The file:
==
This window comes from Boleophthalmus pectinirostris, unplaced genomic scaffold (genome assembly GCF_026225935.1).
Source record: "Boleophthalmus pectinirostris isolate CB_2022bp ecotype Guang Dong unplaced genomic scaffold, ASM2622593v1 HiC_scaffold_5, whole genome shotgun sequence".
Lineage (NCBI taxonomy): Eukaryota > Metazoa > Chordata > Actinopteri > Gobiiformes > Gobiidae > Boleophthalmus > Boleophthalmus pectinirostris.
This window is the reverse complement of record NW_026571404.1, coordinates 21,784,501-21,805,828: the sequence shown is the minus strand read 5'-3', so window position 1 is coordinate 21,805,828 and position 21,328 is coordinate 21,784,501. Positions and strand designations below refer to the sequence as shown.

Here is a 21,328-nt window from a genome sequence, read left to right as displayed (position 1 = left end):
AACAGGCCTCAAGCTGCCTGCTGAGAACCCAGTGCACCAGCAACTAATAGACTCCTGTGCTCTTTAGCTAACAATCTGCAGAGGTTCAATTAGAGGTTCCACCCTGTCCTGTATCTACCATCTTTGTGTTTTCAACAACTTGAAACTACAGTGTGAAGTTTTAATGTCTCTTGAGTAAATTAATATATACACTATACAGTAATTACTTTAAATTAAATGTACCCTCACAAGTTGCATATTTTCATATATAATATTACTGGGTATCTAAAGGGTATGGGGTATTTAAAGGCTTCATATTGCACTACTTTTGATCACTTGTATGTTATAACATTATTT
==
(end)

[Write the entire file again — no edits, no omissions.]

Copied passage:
This window comes from Boleophthalmus pectinirostris, unplaced genomic scaffold (genome assembly GCF_026225935.1).
Source record: "Boleophthalmus pectinirostris isolate CB_2022bp ecotype Guang Dong unplaced genomic scaffold, ASM2622593v1 HiC_scaffold_5, whole genome shotgun sequence".
Lineage (NCBI taxonomy): Eukaryota > Metazoa > Chordata > Actinopteri > Gobiiformes > Gobiidae > Boleophthalmus > Boleophthalmus pectinirostris.
This window is the reverse complement of record NW_026571404.1, coordinates 21,784,501-21,805,828: the sequence shown is the minus strand read 5'-3', so window position 1 is coordinate 21,805,828 and position 21,328 is coordinate 21,784,501. Positions and strand designations below refer to the sequence as shown.

Here is a 21,328-nt window from a genome sequence, read left to right as displayed (position 1 = left end):
AACAGGCCTCAAGCTGCCTGCTGAGAACCCAGTGCACCAGCAACTAATAGACTCCTGTGCTCTTTAGCTAACAATCTGCAGAGGTTCAATTAGAGGTTCCACCCTGTCCTGTATCTACCATCTTTGTGTTTTCAACAACTTGAAACTACAGTGTGAAGTTTTAATGTCTCTTGAGTAAATTAATATATACACTATACAGTAATTACTTTAAATTAAATGTACCCTCACAAGTTGCATATTTTCATATATAATATTACTGGGTATCTAAAGGGTATGGGGTATTTAAAGGCTTCATATTGCACTACTTTTGATCACTTGTATGTTATAACATTATTT